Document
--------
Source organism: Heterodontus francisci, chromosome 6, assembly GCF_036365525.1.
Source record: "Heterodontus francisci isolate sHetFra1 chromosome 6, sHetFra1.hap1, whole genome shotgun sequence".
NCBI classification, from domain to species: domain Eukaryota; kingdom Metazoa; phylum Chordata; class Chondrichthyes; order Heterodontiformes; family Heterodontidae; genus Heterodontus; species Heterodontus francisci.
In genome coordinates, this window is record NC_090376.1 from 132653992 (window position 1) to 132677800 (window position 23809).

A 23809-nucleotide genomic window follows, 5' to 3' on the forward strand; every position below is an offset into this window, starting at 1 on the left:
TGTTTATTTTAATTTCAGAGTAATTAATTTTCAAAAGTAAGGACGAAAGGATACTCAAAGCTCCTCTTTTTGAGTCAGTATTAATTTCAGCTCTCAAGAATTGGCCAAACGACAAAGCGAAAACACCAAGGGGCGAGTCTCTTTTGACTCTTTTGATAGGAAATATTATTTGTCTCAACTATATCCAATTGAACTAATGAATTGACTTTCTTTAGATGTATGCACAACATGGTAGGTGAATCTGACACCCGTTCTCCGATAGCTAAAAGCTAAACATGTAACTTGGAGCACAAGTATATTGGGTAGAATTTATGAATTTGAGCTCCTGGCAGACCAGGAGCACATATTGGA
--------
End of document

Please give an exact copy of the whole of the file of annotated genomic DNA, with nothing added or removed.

Source organism: Heterodontus francisci, chromosome 6, assembly GCF_036365525.1.
Source record: "Heterodontus francisci isolate sHetFra1 chromosome 6, sHetFra1.hap1, whole genome shotgun sequence".
NCBI classification, from domain to species: domain Eukaryota; kingdom Metazoa; phylum Chordata; class Chondrichthyes; order Heterodontiformes; family Heterodontidae; genus Heterodontus; species Heterodontus francisci.
In genome coordinates, this window is record NC_090376.1 from 132653992 (window position 1) to 132677800 (window position 23809).

A 23809-nucleotide genomic window follows, 5' to 3' on the forward strand; every position below is an offset into this window, starting at 1 on the left:
TGTTTATTTTAATTTCAGAGTAATTAATTTTCAAAAGTAAGGACGAAAGGATACTCAAAGCTCCTCTTTTTGAGTCAGTATTAATTTCAGCTCTCAAGAATTGGCCAAACGACAAAGCGAAAACACCAAGGGGCGAGTCTCTTTTGACTCTTTTGATAGGAAATATTATTTGTCTCAACTATATCCAATTGAACTAATGAATTGACTTTCTTTAGATGTATGCACAACATGGTAGGTGAATCTGACACCCGTTCTCCGATAGCTAAAAGCTAAACATGTAACTTGGAGCACAAGTATATTGGGTAGAATTTATGAATTTGAGCTCCTGGCAGACCAGGAGCACATATTGGA